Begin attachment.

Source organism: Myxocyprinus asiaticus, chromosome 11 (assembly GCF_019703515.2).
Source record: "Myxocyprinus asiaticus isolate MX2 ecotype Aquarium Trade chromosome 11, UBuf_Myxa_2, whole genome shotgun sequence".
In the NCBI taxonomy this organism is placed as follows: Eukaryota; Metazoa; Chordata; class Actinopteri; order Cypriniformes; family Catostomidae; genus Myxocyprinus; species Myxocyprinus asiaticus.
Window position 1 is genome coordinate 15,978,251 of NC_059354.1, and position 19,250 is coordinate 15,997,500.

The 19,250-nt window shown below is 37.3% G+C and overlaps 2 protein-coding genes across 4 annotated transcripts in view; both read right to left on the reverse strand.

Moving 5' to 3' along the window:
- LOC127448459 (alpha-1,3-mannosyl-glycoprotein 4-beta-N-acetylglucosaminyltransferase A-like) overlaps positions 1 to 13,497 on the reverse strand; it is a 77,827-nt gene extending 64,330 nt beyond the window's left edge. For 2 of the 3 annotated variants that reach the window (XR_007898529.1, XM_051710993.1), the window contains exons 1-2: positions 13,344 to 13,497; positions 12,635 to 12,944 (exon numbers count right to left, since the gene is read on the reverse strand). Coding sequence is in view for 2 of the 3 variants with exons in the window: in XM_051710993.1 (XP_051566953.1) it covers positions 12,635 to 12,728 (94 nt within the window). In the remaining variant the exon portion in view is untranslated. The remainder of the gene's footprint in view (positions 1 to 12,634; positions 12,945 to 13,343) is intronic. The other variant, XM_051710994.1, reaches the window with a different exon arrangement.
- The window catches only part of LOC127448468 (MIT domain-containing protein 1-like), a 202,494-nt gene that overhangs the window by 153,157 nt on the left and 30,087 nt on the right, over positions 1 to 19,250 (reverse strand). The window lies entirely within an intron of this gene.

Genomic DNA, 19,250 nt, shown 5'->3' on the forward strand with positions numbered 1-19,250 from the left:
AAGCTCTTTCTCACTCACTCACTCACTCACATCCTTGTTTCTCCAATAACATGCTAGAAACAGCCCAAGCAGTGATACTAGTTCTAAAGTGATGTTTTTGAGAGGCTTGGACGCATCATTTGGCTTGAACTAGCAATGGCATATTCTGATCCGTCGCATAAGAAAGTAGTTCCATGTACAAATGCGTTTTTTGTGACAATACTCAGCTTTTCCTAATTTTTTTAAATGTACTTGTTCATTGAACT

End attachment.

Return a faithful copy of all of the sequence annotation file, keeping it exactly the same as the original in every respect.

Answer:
Source organism: Myxocyprinus asiaticus, chromosome 11 (assembly GCF_019703515.2).
Source record: "Myxocyprinus asiaticus isolate MX2 ecotype Aquarium Trade chromosome 11, UBuf_Myxa_2, whole genome shotgun sequence".
In the NCBI taxonomy this organism is placed as follows: Eukaryota; Metazoa; Chordata; class Actinopteri; order Cypriniformes; family Catostomidae; genus Myxocyprinus; species Myxocyprinus asiaticus.
Window position 1 is genome coordinate 15,978,251 of NC_059354.1, and position 19,250 is coordinate 15,997,500.

The 19,250-nt window shown below is 37.3% G+C and overlaps 2 protein-coding genes across 4 annotated transcripts in view; both read right to left on the reverse strand.

Moving 5' to 3' along the window:
- LOC127448459 (alpha-1,3-mannosyl-glycoprotein 4-beta-N-acetylglucosaminyltransferase A-like) overlaps positions 1 to 13,497 on the reverse strand; it is a 77,827-nt gene extending 64,330 nt beyond the window's left edge. For 2 of the 3 annotated variants that reach the window (XR_007898529.1, XM_051710993.1), the window contains exons 1-2: positions 13,344 to 13,497; positions 12,635 to 12,944 (exon numbers count right to left, since the gene is read on the reverse strand). Coding sequence is in view for 2 of the 3 variants with exons in the window: in XM_051710993.1 (XP_051566953.1) it covers positions 12,635 to 12,728 (94 nt within the window). In the remaining variant the exon portion in view is untranslated. The remainder of the gene's footprint in view (positions 1 to 12,634; positions 12,945 to 13,343) is intronic. The other variant, XM_051710994.1, reaches the window with a different exon arrangement.
- The window catches only part of LOC127448468 (MIT domain-containing protein 1-like), a 202,494-nt gene that overhangs the window by 153,157 nt on the left and 30,087 nt on the right, over positions 1 to 19,250 (reverse strand). The window lies entirely within an intron of this gene.

Genomic DNA, 19,250 nt, shown 5'->3' on the forward strand with positions numbered 1-19,250 from the left:
AAGCTCTTTCTCACTCACTCACTCACTCACATCCTTGTTTCTCCAATAACATGCTAGAAACAGCCCAAGCAGTGATACTAGTTCTAAAGTGATGTTTTTGAGAGGCTTGGACGCATCATTTGGCTTGAACTAGCAATGGCATATTCTGATCCGTCGCATAAGAAAGTAGTTCCATGTACAAATGCGTTTTTTGTGACAATACTCAGCTTTTCCTAATTTTTTTAAATGTACTTGTTCATTGAACT